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Red Mountain High School hosted international journalists as part of Global Ties Arizona

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International investigative journalists visit Jan Saquella's Roar magazine and Pinnacle yearbook students at Red Mountain High School on Feb. 16. (Tim Hacker/Mesa Public Schools)

Mesa’s Red Mountain High School Roar magazine and Pinnacle yearbook students recently hosted 21 international investigative journalists, three international visitors’ liaisons and two state department officers as part of a program with Global Ties Arizona, a council for international exchange.

The International Visitor Leadership Program is the U.S Department of State’s premier diplomatic exchange. The international visitors were described as “The UN of Investigative Journalists,” and represented countries from around the world on Feb. 16. Their goal was to gain a deeper understanding of other cultures, political systems and people.

The visitors shared information with the students about their respective countries and experiences as journalists, learned about the journalistic writing skill-building programs the school offers and heard about the schools 2015 Arizona Interscholastic Press Association’s awards. Red Mountain High School was the only high school the international investigative journalists visited while in the United States.

“I felt honored to meet with people who have dedicated their lives to uncovering the truth. They love what they do, and to have them interested in what we do…It just blows me away,” senior and Roar Editor-in-Chief Paul Stanton said. “They encouraged me to push myself harder. When I told them about things I want to do, they didn’t just nod and smile, they told me to go out and do it. That’s the mindset I will take from this experience. I have never met a group of more dedicated individuals.”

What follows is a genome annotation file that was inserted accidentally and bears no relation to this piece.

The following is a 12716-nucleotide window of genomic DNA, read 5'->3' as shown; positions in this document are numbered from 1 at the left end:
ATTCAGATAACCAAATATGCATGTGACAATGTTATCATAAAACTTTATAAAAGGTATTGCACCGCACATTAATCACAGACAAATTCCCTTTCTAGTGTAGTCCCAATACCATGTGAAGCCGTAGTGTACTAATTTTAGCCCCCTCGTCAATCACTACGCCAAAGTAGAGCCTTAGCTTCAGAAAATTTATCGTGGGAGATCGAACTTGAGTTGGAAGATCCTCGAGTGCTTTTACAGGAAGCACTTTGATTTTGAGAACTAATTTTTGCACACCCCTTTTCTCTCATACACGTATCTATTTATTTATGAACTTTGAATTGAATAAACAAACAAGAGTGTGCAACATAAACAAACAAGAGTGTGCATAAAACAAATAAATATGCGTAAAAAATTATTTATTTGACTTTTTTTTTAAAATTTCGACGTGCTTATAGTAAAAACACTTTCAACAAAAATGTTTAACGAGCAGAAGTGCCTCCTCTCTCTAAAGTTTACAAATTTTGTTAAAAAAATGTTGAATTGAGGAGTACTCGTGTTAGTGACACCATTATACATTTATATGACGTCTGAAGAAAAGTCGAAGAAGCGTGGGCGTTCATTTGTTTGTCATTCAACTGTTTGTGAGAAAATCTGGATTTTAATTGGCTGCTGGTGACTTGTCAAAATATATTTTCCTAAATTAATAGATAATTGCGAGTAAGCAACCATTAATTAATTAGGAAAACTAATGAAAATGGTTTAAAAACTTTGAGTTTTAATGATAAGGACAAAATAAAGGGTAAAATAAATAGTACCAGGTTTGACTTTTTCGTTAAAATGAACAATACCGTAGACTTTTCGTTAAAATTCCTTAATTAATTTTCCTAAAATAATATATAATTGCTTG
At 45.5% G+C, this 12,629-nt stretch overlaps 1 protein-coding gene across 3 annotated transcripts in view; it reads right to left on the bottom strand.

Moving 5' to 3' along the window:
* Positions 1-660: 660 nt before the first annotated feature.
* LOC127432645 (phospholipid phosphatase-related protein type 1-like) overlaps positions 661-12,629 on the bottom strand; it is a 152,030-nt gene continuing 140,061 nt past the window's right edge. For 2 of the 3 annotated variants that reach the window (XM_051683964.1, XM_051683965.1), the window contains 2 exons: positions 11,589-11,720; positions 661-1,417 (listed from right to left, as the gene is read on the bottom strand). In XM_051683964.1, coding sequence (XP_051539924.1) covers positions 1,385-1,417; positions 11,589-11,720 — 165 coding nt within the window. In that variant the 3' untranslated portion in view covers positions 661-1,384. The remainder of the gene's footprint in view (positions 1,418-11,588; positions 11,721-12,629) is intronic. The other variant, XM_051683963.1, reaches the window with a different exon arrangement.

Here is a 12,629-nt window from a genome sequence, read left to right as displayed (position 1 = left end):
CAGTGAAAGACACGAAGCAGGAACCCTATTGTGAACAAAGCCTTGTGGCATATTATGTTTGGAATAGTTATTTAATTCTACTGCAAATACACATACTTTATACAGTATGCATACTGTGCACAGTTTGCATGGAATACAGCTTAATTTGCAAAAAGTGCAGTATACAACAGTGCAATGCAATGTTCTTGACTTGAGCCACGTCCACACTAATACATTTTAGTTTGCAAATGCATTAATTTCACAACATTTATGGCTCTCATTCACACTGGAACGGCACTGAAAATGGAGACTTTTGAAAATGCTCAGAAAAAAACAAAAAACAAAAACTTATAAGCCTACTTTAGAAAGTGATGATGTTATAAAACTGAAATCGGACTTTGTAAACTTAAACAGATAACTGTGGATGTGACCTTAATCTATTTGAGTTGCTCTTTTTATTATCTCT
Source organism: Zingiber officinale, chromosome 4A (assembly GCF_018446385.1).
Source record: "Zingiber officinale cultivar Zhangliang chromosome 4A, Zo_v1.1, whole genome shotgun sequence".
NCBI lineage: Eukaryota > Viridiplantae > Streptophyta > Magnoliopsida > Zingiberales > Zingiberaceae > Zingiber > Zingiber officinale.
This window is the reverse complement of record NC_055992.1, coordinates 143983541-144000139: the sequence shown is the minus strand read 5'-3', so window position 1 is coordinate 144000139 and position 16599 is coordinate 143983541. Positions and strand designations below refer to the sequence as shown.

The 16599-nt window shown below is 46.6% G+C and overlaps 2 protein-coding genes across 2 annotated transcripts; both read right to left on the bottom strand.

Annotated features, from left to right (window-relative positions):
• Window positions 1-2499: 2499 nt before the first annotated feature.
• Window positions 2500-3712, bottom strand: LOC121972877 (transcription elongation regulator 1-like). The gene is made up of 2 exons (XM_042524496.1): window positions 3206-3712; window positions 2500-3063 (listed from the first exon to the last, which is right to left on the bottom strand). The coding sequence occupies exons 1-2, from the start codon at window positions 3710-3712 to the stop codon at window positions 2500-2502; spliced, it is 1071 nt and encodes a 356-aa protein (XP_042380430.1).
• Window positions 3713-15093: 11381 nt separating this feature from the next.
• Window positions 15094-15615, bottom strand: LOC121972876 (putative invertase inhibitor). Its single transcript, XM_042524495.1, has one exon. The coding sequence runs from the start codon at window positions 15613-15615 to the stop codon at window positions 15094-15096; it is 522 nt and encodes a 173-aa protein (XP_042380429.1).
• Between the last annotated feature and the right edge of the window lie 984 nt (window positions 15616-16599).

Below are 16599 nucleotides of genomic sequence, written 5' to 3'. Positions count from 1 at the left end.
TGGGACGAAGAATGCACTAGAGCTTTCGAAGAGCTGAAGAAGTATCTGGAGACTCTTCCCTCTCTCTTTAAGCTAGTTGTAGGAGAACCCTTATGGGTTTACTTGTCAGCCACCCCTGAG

These relationships are often life-altering. Through these interactions, both personal and professional, U.S. Citizens take part in Citizen Diplomacy—One Handshake at a Time, becoming part of the U.S. Department of State foreign policy efforts.

“As I stood in the room, I thought how lucky these students are because connecting them to experts for an authentic experience empowers them like no textbook can,” said Lisa Creaser, assistant principal of student services.

– English teacher Jan Lemon-Saquella is Red Mountain High School Roar magazine and Pinnacle yearbook advisor.

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